Notable deep tech companies out of New Zealand include Foundry Lab, a startup that creates metal castings quickly and cheaply with a microwave; Soul Machines, a platform that creates lifelike digital avatars that animate autonomously, responding to interactions and interpreting facial expressions, with personalities that evolve over time; and Dennisson Technologies, a wearables company that’s developing soft exosuits that incorporate 4D material technology to actively assist people with limited mobility due to physical or neurological disability.
The most Kiwi of deep tech startups, however, is Halter — a company that spun out of Rocket Lab and produces solar-powered smart cow collars that allow farmers to remotely shift and virtually fence and monitor cows in order to optimize pasture time. Founder Craig Piggott grew up on a dairy farm watching his parents struggle with the relentless work. After studying engineering at Auckland University of Technology and working at Rocket Lab, Piggott combined his experience to come up with a somewhat wacky and ambitious hardware and software play. Rocket Lab founder Peter Beck, who backed Halter, told TechCrunch he thinks it will be a globally scalable billion-dollar company.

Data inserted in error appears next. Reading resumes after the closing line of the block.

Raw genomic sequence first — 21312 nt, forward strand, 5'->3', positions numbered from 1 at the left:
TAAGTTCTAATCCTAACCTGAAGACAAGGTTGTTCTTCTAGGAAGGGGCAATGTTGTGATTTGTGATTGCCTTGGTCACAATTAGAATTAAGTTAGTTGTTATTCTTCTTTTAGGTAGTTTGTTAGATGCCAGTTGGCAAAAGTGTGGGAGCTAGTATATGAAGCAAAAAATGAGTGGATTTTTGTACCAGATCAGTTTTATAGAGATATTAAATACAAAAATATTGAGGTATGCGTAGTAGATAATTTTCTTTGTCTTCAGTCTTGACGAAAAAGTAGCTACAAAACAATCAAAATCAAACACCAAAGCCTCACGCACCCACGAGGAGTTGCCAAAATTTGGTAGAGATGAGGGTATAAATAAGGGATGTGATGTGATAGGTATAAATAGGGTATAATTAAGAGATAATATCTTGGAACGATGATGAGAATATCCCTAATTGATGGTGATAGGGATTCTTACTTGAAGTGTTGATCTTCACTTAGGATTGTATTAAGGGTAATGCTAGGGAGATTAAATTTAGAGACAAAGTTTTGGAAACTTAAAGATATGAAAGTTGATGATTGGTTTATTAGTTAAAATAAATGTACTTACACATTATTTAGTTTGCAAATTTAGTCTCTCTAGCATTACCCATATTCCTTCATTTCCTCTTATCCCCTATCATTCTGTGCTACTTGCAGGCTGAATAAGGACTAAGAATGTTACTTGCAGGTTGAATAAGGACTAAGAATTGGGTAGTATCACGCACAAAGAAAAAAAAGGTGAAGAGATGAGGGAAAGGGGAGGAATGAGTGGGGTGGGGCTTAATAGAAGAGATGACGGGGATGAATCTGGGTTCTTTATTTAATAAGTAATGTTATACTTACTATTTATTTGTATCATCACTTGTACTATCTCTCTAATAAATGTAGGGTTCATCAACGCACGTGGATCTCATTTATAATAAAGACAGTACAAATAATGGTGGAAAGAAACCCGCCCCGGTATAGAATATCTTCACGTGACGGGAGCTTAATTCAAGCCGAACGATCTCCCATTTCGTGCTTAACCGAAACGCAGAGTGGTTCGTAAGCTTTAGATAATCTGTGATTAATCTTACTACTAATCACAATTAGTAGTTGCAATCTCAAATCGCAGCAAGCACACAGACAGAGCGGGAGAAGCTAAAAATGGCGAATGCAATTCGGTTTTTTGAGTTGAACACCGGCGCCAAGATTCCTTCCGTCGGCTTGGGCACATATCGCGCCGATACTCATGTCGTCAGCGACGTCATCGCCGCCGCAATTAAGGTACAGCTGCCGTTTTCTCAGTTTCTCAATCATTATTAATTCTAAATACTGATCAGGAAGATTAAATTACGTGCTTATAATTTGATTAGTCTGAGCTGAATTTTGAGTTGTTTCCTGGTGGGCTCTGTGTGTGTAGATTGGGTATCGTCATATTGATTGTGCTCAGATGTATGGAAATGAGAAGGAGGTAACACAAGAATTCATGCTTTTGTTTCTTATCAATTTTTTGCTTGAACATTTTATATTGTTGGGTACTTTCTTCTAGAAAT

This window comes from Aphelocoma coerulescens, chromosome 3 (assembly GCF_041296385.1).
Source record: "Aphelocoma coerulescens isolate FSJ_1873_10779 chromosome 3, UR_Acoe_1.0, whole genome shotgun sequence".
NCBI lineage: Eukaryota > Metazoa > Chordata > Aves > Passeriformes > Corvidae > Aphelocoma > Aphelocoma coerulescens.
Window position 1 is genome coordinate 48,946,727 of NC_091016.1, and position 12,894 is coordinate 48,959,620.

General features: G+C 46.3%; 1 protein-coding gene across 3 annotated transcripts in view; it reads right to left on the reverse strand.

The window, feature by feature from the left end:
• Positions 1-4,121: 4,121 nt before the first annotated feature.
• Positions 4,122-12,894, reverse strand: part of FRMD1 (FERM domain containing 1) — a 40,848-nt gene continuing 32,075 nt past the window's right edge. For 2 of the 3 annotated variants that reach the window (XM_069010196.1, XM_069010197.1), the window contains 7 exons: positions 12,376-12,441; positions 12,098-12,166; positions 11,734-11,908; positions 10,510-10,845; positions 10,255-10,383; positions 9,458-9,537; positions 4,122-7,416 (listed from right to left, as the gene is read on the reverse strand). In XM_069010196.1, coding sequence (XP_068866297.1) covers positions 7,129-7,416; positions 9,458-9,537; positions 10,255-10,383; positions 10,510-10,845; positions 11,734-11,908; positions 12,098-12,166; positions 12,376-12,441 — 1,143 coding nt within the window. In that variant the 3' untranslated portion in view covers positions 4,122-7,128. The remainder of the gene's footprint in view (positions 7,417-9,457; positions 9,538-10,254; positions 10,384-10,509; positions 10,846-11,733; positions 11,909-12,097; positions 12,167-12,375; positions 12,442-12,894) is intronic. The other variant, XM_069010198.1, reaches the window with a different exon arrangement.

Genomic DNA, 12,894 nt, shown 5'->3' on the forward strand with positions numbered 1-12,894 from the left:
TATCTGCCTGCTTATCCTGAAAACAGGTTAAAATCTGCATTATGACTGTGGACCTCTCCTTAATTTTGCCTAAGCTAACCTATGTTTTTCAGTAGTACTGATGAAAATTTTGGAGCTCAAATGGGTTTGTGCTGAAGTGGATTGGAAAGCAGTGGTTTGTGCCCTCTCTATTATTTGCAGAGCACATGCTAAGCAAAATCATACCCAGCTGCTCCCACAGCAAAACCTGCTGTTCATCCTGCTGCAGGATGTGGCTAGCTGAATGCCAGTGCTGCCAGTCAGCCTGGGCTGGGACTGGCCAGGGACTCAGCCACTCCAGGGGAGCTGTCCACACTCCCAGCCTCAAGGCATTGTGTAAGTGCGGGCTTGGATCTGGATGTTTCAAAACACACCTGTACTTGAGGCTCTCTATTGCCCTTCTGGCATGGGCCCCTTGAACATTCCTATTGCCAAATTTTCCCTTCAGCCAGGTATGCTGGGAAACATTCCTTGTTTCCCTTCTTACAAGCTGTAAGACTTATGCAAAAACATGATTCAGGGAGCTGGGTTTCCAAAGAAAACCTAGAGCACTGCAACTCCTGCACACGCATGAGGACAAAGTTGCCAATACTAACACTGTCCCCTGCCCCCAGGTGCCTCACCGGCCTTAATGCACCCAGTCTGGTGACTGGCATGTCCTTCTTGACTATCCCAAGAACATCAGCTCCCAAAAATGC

The epitome of New Zealand’s deep tech scene is its over $1.75 billion space industry. Rocket Lab, which is now a U.S.-owned company after a SPAC merger, put New Zealand on the map as a place with minimal air traffic, clear skies and favorable aerospace regulations. As a result, companies are forming that can either send payloads into space or provide services to existing space companies.
Outset-backed Zenno Astronautics, for example, is developing a fuel-free satellite propulsion system that uses magnets powered by solar panels. Dawn Aerospace is working toward a remotely piloted aircraft that could take off like a normal airplane, drop a satellite payload and be back home in 15 minutes. And Astrix Autonautics, a startup founded by three Auckland University students, is being trialed by Rocket Lab to see if they can more than double the power-to-weight ratios of solar arrays used today.